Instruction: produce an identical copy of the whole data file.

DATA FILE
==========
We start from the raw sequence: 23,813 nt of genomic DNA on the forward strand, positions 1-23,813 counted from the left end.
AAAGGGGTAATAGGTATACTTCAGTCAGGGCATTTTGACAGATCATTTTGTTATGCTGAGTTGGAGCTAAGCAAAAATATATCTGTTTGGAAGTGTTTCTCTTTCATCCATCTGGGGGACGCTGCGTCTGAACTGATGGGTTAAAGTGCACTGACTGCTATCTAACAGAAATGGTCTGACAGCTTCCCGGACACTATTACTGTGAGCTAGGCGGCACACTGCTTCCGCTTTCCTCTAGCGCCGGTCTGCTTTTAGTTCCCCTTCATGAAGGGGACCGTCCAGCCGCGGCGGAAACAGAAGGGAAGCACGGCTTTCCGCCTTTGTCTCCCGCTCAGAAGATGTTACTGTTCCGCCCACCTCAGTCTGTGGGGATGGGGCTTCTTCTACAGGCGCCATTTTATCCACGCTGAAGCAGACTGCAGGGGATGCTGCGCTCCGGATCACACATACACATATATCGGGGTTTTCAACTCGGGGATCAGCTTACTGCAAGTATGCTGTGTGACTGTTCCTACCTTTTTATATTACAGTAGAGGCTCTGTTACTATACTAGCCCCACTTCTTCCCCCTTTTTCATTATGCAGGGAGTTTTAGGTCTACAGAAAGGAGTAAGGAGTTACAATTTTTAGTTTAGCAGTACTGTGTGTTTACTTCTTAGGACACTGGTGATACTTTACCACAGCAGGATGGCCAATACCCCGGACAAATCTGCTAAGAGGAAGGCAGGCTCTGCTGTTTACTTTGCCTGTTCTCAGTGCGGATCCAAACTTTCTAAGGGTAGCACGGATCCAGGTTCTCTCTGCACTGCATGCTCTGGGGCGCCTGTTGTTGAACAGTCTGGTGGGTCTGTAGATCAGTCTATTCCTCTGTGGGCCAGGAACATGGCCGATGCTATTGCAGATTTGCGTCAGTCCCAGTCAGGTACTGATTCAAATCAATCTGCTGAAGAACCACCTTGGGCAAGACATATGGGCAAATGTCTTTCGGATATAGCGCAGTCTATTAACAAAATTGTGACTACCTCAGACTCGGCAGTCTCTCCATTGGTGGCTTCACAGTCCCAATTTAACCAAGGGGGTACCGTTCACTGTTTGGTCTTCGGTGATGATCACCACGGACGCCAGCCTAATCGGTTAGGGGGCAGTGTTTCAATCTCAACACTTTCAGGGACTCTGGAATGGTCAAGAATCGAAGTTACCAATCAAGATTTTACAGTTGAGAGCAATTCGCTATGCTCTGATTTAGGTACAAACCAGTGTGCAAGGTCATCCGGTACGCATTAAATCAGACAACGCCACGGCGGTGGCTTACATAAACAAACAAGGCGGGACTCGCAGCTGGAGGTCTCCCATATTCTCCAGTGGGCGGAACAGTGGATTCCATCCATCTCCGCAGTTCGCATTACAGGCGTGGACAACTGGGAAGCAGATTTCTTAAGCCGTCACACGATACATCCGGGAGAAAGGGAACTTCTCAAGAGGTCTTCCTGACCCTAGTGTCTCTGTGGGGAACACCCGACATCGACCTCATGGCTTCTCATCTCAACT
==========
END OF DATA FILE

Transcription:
We start from the raw sequence: 23,813 nt of genomic DNA on the forward strand, positions 1-23,813 counted from the left end.
AAAGGGGTAATAGGTATACTTCAGTCAGGGCATTTTGACAGATCATTTTGTTATGCTGAGTTGGAGCTAAGCAAAAATATATCTGTTTGGAAGTGTTTCTCTTTCATCCATCTGGGGGACGCTGCGTCTGAACTGATGGGTTAAAGTGCACTGACTGCTATCTAACAGAAATGGTCTGACAGCTTCCCGGACACTATTACTGTGAGCTAGGCGGCACACTGCTTCCGCTTTCCTCTAGCGCCGGTCTGCTTTTAGTTCCCCTTCATGAAGGGGACCGTCCAGCCGCGGCGGAAACAGAAGGGAAGCACGGCTTTCCGCCTTTGTCTCCCGCTCAGAAGATGTTACTGTTCCGCCCACCTCAGTCTGTGGGGATGGGGCTTCTTCTACAGGCGCCATTTTATCCACGCTGAAGCAGACTGCAGGGGATGCTGCGCTCCGGATCACACATACACATATATCGGGGTTTTCAACTCGGGGATCAGCTTACTGCAAGTATGCTGTGTGACTGTTCCTACCTTTTTATATTACAGTAGAGGCTCTGTTACTATACTAGCCCCACTTCTTCCCCCTTTTTCATTATGCAGGGAGTTTTAGGTCTACAGAAAGGAGTAAGGAGTTACAATTTTTAGTTTAGCAGTACTGTGTGTTTACTTCTTAGGACACTGGTGATACTTTACCACAGCAGGATGGCCAATACCCCGGACAAATCTGCTAAGAGGAAGGCAGGCTCTGCTGTTTACTTTGCCTGTTCTCAGTGCGGATCCAAACTTTCTAAGGGTAGCACGGATCCAGGTTCTCTCTGCACTGCATGCTCTGGGGCGCCTGTTGTTGAACAGTCTGGTGGGTCTGTAGATCAGTCTATTCCTCTGTGGGCCAGGAACATGGCCGATGCTATTGCAGATTTGCGTCAGTCCCAGTCAGGTACTGATTCAAATCAATCTGCTGAAGAACCACCTTGGGCAAGACATATGGGCAAATGTCTTTCGGATATAGCGCAGTCTATTAACAAAATTGTGACTACCTCAGACTCGGCAGTCTCTCCATTGGTGGCTTCACAGTCCCAATTTAACCAAGGGGGTACCGTTCACTGTTTGGTCTTCGGTGATGATCACCACGGACGCCAGCCTAATCGGTTAGGGGGCAGTGTTTCAATCTCAACACTTTCAGGGACTCTGGAATGGTCAAGAATCGAAGTTACCAATCAAGATTTTACAGTTGAGAGCAATTCGCTATGCTCTGATTTAGGTACAAACCAGTGTGCAAGGTCATCCGGTACGCATTAAATCAGACAACGCCACGGCGGTGGCTTACATAAACAAACAAGGCGGGACTCGCAGCTGGAGGTCTCCCATATTCTCCAGTGGGCGGAACAGTGGATTCCATCCATCTCCGCAGTTCGCATTACAGGCGTGGACAACTGGGAAGCAGATTTCTTAAGCCGTCACACGATACATCCGGGAGAAAGGGAACTTCTCAAGAGGTCTTCCTGACCCTAGTGTCTCTGTGGGGAACACCCGACATCGACCTCATGGCTTCTCATCTCAACT